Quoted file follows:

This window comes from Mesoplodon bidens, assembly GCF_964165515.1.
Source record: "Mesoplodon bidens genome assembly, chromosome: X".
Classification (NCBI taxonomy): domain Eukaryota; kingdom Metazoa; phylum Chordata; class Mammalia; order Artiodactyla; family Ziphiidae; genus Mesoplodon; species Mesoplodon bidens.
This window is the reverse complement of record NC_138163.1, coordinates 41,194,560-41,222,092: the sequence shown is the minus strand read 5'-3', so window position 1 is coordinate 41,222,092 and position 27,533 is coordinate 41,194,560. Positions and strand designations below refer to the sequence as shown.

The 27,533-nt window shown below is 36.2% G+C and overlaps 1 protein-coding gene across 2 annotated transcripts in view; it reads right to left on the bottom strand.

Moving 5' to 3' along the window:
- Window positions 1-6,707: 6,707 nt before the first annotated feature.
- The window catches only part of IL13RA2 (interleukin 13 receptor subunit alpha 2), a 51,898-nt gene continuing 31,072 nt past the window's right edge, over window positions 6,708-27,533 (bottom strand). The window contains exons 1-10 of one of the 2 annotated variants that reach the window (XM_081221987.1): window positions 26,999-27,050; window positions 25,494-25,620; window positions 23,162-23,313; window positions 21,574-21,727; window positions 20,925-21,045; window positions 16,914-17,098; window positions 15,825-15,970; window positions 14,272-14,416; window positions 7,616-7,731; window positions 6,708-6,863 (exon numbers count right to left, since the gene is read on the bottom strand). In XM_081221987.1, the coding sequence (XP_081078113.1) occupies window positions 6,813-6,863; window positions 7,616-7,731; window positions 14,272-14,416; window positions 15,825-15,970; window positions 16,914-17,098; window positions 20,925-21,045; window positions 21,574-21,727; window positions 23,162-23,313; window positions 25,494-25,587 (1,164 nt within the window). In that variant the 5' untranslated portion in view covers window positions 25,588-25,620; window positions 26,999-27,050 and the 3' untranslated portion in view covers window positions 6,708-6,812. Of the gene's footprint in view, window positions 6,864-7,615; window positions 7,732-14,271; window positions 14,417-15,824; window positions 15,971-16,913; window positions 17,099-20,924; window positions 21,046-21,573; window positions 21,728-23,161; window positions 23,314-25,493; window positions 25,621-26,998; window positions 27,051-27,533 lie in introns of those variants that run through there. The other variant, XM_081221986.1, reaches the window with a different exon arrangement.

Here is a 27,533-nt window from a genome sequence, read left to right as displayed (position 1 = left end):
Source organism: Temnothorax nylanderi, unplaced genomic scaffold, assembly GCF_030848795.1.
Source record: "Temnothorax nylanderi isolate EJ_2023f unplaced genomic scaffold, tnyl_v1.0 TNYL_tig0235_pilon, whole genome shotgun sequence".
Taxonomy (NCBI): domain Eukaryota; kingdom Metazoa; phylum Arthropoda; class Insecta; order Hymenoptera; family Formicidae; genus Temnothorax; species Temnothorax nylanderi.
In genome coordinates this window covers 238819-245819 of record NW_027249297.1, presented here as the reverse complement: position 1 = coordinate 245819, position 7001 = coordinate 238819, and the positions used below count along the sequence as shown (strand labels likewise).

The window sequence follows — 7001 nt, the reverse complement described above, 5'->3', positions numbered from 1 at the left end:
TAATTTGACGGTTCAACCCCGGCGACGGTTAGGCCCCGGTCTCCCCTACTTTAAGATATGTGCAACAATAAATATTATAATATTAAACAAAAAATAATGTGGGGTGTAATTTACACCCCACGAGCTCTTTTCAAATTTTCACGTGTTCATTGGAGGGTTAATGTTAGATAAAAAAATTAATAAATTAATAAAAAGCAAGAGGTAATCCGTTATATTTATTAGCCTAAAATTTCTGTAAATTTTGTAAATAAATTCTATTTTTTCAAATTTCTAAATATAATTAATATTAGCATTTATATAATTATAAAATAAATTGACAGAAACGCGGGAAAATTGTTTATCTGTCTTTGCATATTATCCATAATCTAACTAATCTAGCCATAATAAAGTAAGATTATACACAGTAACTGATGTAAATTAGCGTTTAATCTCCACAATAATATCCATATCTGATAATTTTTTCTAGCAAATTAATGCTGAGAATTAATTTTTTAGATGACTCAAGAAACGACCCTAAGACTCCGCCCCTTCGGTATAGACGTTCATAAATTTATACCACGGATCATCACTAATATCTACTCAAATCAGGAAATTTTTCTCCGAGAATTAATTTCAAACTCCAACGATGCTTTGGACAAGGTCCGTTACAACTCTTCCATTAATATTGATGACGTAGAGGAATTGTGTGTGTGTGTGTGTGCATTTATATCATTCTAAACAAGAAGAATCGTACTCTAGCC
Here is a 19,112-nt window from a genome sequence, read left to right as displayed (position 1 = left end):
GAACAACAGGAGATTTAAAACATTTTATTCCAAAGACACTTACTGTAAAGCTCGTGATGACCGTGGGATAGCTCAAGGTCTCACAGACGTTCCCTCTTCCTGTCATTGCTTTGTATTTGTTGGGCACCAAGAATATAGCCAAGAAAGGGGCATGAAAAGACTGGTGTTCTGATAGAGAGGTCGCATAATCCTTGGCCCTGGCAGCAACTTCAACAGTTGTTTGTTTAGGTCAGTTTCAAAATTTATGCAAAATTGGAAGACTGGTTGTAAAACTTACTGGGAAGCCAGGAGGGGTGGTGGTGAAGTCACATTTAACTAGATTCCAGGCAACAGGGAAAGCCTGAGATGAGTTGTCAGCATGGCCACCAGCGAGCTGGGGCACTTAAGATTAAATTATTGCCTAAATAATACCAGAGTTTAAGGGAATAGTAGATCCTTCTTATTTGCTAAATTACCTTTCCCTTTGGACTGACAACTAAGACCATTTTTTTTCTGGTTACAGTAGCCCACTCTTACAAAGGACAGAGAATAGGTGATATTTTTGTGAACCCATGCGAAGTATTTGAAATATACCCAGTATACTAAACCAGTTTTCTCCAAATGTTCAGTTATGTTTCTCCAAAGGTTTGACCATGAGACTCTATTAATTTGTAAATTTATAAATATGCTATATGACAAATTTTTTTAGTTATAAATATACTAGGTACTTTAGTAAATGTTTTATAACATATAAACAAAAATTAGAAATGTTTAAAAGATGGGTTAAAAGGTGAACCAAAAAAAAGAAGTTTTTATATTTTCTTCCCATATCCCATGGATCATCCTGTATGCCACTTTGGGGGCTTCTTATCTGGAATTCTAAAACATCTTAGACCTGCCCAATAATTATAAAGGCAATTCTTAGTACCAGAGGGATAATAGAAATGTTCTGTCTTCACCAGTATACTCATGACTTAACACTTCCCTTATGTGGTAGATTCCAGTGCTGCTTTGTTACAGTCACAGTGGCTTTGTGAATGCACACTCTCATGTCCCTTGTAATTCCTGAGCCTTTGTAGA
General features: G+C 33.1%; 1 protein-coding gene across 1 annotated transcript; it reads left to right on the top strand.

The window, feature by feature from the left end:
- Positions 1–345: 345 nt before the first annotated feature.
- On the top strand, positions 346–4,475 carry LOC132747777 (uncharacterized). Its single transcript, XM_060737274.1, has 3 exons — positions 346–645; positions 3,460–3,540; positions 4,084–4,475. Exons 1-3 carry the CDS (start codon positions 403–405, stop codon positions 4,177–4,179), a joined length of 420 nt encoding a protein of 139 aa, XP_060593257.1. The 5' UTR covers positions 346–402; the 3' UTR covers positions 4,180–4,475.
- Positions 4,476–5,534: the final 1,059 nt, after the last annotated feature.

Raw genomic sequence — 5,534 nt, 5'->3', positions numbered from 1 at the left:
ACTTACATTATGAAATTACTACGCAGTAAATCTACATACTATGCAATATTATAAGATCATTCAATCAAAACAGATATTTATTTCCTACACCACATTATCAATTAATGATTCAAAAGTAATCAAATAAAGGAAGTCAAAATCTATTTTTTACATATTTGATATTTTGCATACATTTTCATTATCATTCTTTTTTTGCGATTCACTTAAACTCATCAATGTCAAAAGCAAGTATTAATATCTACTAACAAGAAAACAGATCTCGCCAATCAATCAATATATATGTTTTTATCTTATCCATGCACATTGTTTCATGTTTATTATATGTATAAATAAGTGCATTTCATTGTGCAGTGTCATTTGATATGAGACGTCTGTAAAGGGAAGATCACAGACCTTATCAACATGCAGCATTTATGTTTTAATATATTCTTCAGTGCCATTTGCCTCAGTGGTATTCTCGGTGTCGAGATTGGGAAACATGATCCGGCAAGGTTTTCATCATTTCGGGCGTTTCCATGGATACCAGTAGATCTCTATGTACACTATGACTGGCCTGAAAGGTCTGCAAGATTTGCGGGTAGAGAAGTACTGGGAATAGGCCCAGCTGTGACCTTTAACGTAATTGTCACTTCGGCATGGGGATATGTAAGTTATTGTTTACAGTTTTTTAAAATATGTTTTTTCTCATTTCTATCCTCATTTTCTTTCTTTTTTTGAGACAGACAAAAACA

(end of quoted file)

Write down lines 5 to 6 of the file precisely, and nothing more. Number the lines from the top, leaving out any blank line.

The 27,533-nt window shown below is 36.2% G+C and overlaps 1 protein-coding gene across 2 annotated transcripts in view; it reads right to left on the bottom strand.

Moving 5' to 3' along the window: